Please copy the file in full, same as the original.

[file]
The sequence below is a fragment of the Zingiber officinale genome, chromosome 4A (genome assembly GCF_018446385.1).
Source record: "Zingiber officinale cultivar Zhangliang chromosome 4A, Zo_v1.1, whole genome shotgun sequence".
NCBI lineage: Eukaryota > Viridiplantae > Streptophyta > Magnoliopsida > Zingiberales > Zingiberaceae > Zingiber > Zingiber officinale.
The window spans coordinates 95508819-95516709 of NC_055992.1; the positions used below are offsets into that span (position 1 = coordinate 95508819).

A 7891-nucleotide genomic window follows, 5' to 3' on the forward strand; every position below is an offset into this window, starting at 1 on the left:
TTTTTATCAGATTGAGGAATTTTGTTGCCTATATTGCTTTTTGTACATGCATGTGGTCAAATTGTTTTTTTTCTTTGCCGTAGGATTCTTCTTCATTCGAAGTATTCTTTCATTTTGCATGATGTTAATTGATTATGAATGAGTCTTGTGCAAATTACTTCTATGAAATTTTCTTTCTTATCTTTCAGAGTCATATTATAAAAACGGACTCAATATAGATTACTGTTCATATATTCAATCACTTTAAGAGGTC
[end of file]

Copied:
The sequence below is a fragment of the Zingiber officinale genome, chromosome 4A (genome assembly GCF_018446385.1).
Source record: "Zingiber officinale cultivar Zhangliang chromosome 4A, Zo_v1.1, whole genome shotgun sequence".
NCBI lineage: Eukaryota > Viridiplantae > Streptophyta > Magnoliopsida > Zingiberales > Zingiberaceae > Zingiber > Zingiber officinale.
The window spans coordinates 95508819-95516709 of NC_055992.1; the positions used below are offsets into that span (position 1 = coordinate 95508819).

A 7891-nucleotide genomic window follows, 5' to 3' on the forward strand; every position below is an offset into this window, starting at 1 on the left:
TTTTTATCAGATTGAGGAATTTTGTTGCCTATATTGCTTTTTGTACATGCATGTGGTCAAATTGTTTTTTTTCTTTGCCGTAGGATTCTTCTTCATTCGAAGTATTCTTTCATTTTGCATGATGTTAATTGATTATGAATGAGTCTTGTGCAAATTACTTCTATGAAATTTTCTTTCTTATCTTTCAGAGTCATATTATAAAAACGGACTCAATATAGATTACTGTTCATATATTCAATCACTTTAAGAGGTC